About a month ago I got into my head that I needed to see a bio-luminescent beach. We had already planned our trip to Thailand, so I searched online and found an overnight sleep-aboard island tour that included glowing plankton. Well, all that was left was buy tickets and convince Jordan this was a good idea!
We left northern Thailand behind for the sun-drenched islands of the south. It took an overnight train and an all-day train to get to Surat Thani, then a bus from Surat Thani to Krabi Town, and a ferry from Krabi to Phi Phi Don (this was not all done in a 24-hour period–the trains alone took 22 hours).
For those interested in logistics and prices, here’s an abbreviated version of what we did:
- After getting off the train in Surat Thani we got on the public orange bus that took us to bus station number 1 for 20 baht apiece
- The next day we got on a minibus that went to the Krabi bus station for 280 baht apiece (too much, I think)
- We got a taxi to our hotel for 220 baht (overpriced, definitely)
- We booked ferry tickets at our hotel for 300 baht apiece, which included a transfer to the Krabi pier
- We waited until on the island to buy return ferry tickets (a smart decision, I think) for 250 baht apiece on the 10:30 ferry run by Andaman Wave
Phi Phi Don is a breathtakingly beautiful yet highly-touristy island off the western coast of southern Thailand, the largest island in the Ko Phi Phi archipelago. It’s the starting point of tours and party central at night. We arrived on the island a couple of hours before our tour began, and wandered through the streets, seeking a relief from the almost-oppressive feeling of tourists, overpriced flip flops, and beer cans. We hiked to the top of the viewpoint of Phi Phi Don and discovered that it costs 30 baht apiece to actually enter the viewpoint. They really should warn people before they climb the hundreds of stairs (though they would get less customers that way).
After resting in the shade for an hour, watching lobster-red tourists frolic in the waves, we went to meet up with tour, Maya Bay Tours, on their boat. They are the only tour company that spends the night out at Maya Bay (made famous by the 2000 movie The Beach). We slathered on sunscreen and enjoyed the boat trip away from the crowded pier of Phi Phi Don to the jaw-dropping beauty of the island cliffs, emerald waters, and coral reefs.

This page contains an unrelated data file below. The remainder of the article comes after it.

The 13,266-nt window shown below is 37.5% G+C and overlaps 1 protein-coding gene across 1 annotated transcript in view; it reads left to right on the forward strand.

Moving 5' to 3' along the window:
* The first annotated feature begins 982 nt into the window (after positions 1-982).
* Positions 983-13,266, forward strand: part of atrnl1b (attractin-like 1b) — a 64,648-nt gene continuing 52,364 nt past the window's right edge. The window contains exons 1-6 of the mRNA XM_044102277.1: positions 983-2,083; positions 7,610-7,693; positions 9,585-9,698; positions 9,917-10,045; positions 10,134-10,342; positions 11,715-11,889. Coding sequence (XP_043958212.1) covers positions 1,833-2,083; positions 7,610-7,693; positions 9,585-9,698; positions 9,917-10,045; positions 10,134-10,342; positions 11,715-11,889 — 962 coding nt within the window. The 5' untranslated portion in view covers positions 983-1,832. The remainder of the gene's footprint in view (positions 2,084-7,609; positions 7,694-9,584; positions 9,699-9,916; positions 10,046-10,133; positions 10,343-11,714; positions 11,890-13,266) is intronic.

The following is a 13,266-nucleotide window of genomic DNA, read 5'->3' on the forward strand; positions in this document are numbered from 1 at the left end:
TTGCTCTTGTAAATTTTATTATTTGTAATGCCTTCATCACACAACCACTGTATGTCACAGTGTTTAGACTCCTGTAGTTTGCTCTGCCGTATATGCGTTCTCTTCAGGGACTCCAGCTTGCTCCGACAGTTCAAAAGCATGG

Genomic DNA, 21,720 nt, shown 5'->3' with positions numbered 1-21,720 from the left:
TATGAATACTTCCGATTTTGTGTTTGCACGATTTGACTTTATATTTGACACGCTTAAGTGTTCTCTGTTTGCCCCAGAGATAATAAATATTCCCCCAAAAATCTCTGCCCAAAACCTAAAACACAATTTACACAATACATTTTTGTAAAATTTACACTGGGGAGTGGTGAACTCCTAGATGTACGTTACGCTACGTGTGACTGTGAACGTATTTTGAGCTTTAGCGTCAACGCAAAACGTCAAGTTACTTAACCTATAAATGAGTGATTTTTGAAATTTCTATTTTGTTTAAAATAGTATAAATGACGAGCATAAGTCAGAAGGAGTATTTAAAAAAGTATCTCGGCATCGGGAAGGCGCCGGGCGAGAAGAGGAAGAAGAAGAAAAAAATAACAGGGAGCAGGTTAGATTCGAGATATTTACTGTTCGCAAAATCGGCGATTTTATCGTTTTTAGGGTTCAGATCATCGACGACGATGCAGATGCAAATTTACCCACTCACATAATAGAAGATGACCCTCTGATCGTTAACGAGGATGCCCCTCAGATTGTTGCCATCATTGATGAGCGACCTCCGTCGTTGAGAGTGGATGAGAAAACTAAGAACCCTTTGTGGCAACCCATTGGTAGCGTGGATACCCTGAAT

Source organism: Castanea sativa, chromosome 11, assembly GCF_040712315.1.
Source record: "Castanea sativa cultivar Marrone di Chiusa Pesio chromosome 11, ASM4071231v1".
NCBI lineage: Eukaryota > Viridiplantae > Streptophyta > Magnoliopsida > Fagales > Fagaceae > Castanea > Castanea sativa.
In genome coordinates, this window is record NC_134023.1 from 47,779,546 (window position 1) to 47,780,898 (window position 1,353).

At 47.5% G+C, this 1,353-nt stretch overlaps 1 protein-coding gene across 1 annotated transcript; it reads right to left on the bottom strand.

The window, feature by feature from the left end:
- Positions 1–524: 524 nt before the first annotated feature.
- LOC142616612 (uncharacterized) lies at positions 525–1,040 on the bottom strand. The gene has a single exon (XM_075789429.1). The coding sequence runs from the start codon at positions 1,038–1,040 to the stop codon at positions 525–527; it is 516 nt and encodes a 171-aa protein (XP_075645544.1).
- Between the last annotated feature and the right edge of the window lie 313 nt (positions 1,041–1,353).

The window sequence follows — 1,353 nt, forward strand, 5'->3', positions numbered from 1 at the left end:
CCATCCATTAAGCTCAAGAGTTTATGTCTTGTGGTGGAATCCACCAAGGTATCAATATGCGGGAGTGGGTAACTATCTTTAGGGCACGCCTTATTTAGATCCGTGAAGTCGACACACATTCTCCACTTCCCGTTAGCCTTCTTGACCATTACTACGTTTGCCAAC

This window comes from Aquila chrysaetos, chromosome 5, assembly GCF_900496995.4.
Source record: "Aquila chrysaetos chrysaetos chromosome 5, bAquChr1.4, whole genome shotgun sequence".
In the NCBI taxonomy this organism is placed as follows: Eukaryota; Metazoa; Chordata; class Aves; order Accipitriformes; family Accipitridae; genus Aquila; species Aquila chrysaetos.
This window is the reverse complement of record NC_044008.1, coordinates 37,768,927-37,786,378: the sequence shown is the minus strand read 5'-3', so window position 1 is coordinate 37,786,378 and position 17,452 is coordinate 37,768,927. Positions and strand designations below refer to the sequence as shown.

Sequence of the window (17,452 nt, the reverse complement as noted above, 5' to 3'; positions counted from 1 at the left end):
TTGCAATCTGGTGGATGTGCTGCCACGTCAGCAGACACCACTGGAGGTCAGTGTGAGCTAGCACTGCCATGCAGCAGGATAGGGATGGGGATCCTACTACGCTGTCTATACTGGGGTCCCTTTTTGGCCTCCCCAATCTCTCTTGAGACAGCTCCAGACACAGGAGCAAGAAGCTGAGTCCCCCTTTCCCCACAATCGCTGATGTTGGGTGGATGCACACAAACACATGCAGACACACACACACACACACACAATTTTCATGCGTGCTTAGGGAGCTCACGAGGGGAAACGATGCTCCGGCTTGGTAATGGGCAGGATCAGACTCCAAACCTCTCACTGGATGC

We snorkeled during the low tide of a full moon, which was a great way to get close to the reef. Unfortunately, it is also a great way to cut your foot on some of the reef (like I did). Our captain took us past the more famous tourist attractions afterward, and our guide explained the cultural significance of the area, as well as the food delicacy of bird’s nest soup. The birds that live in the crags of the cliffs make the famed nests, and during harvesting season Thai move out to the caves in the cliff sides to find the nests. This soup is usually very expensive, but the Chinese love it and will gladly pay whatever price is set.
Finally, we reached Phi Phi Lee (or Ley) in the late afternoon and came into the bay. Although it was still crowded with many other tour groups, the beauty of the place was astounding. It really was paradise.
Our tour ate dinner and drank on the beach, enjoying the sunset while everyone else left. Jordan and I strolled through along the small island, gazing at the full moon (we’d never seen a moon so bright–it was almost like daylight) and wading in the ocean. Because Maya Bay is part of a national park, there are rules against sleeping on the island, so we all headed back to the boat to pull out sleeping bags and mats (provided by the tour company). Before going to bed, however, we put our snorkel masks on and jumped back into the water. The bay is so clear and the moon so bright that we could still see far below to the coral beneath us.
“Wave your arms! The plankton are motion activated!” our guide yelled to us.
I had envisioned glowing water, a sort of milky brightness that sparkled. I’m not sure if my expectations were too high or this wasn’t a good representation of bioluminescence. I’ll research more and get back to you (but I think it is the latter). Jordan and I kicked and splashed and wriggled in the water as much as we could, and were rewarded with what looked like tiny fireflies floating in the water with us. Beautiful, certainly–though only visible beneath the water, so we have no photos.
Sleeping with 24 other people on the deck of a boat in the wind isn’t a good way to get sleep. But we rested as best we could, because we got up early to sea the sunrise on the beach, where we breakfasted.
The tour returned to Phi Phi Don at 9:50 am, just in time for us to buy ferry tickets back to Krabi so we could get our next night train from Surat Thani. We both noticed a distinct difference between southern and northern Thailand’s hospitality. In the north, we found, people were more laid back and easy-going with tourists, but in the south there are more scams, hawkers, and what we call “swarming.” So although Jordan and I loved the mountains and seas of southern Thailand, we were relieved to get back to Bangkok. The trouble of getting south and sorting through legitimate deals and scams was absolutely worth seeing everything, it was just a little frustrating. Still, our photos of the Phi Phi islands are my favorite of our trip.